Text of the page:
Testing Positions to 4 Millionths of An Inch

DN Staff

January 8, 2007

3 Min Read
Testing Positions to 4 Millionths of An Inch

Five air-bearing stages working in concert with high-resolution scales provide the extreme accuracies required for assembling small hydrogen targets used in testing thermonuclear ignition.

Weighing in at about 150 lb, the air-bearing system includes mechanical arms that slide - without friction - into position with accuracies of up to 4 millionths of an inch. "Each target is 28 thousandths of an inch in size, smaller than the top of a ballpoint pen," says Ken Abbott, owner of AB Tech, the company that manufactures the system that builds the targets.

The machine is at the National Ignition Facility (NIF) at Lawrence Livermore National Laboratory. With each test, a double shell implosion target is placed in a 30-ft diameter chamber with the laser beams fired simultaneously to explode it, demonstrating thermonuclear ignition and providing output for measurement and testing.

The overall components of this custom machine include three linear air bearings and two rotary air bearings, a PMAC motion controller from Delta Tau, a host PC and application software. The system is capable of positioning target shell halves to locations within 0.1 mum.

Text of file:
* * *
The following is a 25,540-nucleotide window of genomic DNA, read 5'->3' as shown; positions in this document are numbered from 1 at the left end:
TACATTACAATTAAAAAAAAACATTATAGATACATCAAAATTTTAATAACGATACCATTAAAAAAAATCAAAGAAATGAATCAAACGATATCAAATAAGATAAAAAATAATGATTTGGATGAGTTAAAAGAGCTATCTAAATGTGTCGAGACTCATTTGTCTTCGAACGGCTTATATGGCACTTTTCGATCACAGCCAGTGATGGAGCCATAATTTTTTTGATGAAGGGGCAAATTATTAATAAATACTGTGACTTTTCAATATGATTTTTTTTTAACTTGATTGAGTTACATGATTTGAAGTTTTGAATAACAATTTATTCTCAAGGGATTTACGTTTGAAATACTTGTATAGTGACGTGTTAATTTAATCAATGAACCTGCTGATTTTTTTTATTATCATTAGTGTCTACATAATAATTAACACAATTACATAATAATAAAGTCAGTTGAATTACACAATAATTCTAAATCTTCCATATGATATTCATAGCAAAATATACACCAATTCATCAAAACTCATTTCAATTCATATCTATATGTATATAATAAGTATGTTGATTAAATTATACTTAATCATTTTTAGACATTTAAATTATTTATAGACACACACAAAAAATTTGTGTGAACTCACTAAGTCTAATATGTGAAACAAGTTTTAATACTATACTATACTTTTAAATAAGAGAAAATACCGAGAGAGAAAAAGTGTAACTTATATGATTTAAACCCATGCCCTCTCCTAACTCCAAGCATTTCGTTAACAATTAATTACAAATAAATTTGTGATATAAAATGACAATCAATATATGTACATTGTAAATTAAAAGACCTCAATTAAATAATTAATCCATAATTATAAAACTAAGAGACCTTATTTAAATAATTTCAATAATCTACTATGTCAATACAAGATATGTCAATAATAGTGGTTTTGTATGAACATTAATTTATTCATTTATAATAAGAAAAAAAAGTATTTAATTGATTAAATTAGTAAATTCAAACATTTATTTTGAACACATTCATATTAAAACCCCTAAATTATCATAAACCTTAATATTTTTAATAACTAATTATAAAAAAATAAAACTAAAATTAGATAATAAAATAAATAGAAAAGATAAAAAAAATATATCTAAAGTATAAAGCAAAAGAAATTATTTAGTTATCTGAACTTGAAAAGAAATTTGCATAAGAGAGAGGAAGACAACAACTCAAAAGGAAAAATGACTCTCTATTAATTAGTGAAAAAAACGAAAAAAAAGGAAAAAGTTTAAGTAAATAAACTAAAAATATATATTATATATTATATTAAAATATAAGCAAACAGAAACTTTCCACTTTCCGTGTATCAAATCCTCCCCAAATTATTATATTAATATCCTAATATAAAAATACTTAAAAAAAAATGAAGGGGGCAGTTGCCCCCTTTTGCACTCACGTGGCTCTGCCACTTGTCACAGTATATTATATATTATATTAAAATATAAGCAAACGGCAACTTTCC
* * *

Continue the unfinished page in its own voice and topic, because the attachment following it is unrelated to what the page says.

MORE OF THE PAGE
"The only way this is possible is with the use of today's ultra-precise linear scales for use on the linear slides," says Abbott. "Because of the strict accuracies in the specifications, our only choice was the extremely high accuracy scales."

The system utilizes LIP 481 scales from HEIDENHAIN Corp. that are exposed linear encoders characterized by high accuracy and measuring steps as small as 0.005 mum, depending on the model. Their measuring standard is a phase-grating, applied to a substrate of glass and is typically used in high-precision machines such as diamond lathes for optical components, facing lathes for magnetic storage disks and measuring microscopes and semiconductor equipment machines.

Abbott says the success of the system is all about maintaining positioning accuracy at very, very slow speeds. A fast speed for the system is .5 inches/sec for aligning components. Small parts measure 28 thousands of an inch in diameter and are positioned on the system, moved around slowly, and very accurately positioned to achieve proper alignment. The smallest incremental move on the system allows the operator to push a button and the x axis will move 4 millionths of an inch.

Five air-bearing stages and a high-resolution scale create a custom machine with high positioning accuracy and repeatability.

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